Rudolph: We’ve only played the Dolphins there in a four-dayer. It’s been fairly flat. Six or seven years ago I remember it having more in the way of indifferent bounce; the cracks used to open quite widely. Against the Dolphins it was mostly flat but in saying that Johann Louw and Quinton Friend bowled unbelievably well and made scoring very difficult. It might take a bit of turn, but I can’t be sure what the characteristics will be over five days.

Sport24: If they are going to play six batsmen plus Mark Boucher, might South Africa risk leaving Paul Harris out – even if that would seem short-sighted -- and playing four seamers, while using JP Duminy for occasional off-spin?
Rudolph: I would want to have a specialist (spinner), I think. Possibly on day three and four you might get a bit of bounce and Harro is quite a tall guy who could become a factor. I know AB (de Villiers) doesn’t want to ‘keep but with Kallis perhaps out (him doing that job) could re-balance the side very well. You need the best possible balance at a given time. I can’t see them going into a first Test with Mark Boucher as high as six.

Sport24: But a mere three-man seam attack is surely not ideal, either?
Rudolph: For sure, but I still feel that plays second fiddle to the fact that you want to have six batsmen. You can try to make up overs using someone like a Duminy. It may be a slightly negative frame of mind but for us not to lose the first Test, considering the Kallis (likely no-bowling situation), we don’t want to take the gamble of being too light on batting. It’s tricky because you also don’t want to pick a team not to lose a game. But it shows how blessed we are to have a Kallis, so easily able to be your fourth seamer when fit.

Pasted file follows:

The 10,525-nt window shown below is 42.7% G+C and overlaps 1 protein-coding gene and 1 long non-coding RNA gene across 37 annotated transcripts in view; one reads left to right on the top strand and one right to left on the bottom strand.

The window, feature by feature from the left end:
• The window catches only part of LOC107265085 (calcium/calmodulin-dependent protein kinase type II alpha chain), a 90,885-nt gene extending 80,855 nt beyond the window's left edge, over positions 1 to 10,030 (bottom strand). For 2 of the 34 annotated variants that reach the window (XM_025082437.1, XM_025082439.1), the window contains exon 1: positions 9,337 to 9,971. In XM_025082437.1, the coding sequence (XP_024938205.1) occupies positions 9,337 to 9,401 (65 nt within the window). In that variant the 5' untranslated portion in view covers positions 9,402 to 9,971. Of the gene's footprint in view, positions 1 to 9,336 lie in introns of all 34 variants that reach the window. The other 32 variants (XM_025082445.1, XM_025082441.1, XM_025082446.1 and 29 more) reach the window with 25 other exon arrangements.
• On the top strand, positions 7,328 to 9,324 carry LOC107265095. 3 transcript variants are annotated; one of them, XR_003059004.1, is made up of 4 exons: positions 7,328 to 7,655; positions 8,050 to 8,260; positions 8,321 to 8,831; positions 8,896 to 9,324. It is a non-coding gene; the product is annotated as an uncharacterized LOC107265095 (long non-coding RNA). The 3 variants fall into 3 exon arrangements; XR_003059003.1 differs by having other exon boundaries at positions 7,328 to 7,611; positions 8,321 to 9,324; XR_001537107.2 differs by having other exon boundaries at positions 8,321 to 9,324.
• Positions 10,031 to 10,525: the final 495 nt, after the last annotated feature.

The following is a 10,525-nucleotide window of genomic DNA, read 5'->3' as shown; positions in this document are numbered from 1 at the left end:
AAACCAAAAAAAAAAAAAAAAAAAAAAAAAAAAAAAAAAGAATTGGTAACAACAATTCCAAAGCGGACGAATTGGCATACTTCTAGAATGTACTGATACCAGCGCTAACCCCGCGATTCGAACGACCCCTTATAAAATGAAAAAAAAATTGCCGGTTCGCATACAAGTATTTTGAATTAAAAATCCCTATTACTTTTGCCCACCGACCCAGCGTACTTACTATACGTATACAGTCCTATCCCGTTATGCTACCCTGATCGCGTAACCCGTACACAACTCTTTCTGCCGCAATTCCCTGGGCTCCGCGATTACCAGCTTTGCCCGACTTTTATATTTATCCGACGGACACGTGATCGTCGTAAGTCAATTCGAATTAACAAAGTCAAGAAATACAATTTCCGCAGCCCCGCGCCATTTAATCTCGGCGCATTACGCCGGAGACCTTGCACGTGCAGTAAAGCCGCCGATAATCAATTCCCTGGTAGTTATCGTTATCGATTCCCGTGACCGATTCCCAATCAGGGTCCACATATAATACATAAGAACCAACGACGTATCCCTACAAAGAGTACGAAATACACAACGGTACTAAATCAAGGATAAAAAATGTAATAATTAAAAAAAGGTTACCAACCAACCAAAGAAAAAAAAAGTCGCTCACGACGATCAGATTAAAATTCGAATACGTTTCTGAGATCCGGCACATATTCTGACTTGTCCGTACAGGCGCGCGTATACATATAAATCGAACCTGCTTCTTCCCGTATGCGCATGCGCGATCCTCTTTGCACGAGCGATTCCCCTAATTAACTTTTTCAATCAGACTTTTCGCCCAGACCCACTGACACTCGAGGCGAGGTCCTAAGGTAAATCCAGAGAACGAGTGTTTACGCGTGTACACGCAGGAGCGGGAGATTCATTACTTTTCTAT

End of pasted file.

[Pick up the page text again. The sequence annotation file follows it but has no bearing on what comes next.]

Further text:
Sport24: Did England surprise you with their ODIs triumph?

Rudolph: To be honest, I was quite surprised. We do need to remember there were two rained-out games, but still … it was a bit of an upset because I still believe Test cricket is more their forte. But having played in the County Championship for the past three years, I can tell you England have a lot of good cricketers around. They’re building a healthy depth in seam bowling. Someone like Onions has come onto the scene and (Tim) Bresnan, who I play with at Yorkshire, can’t even make the Test squad.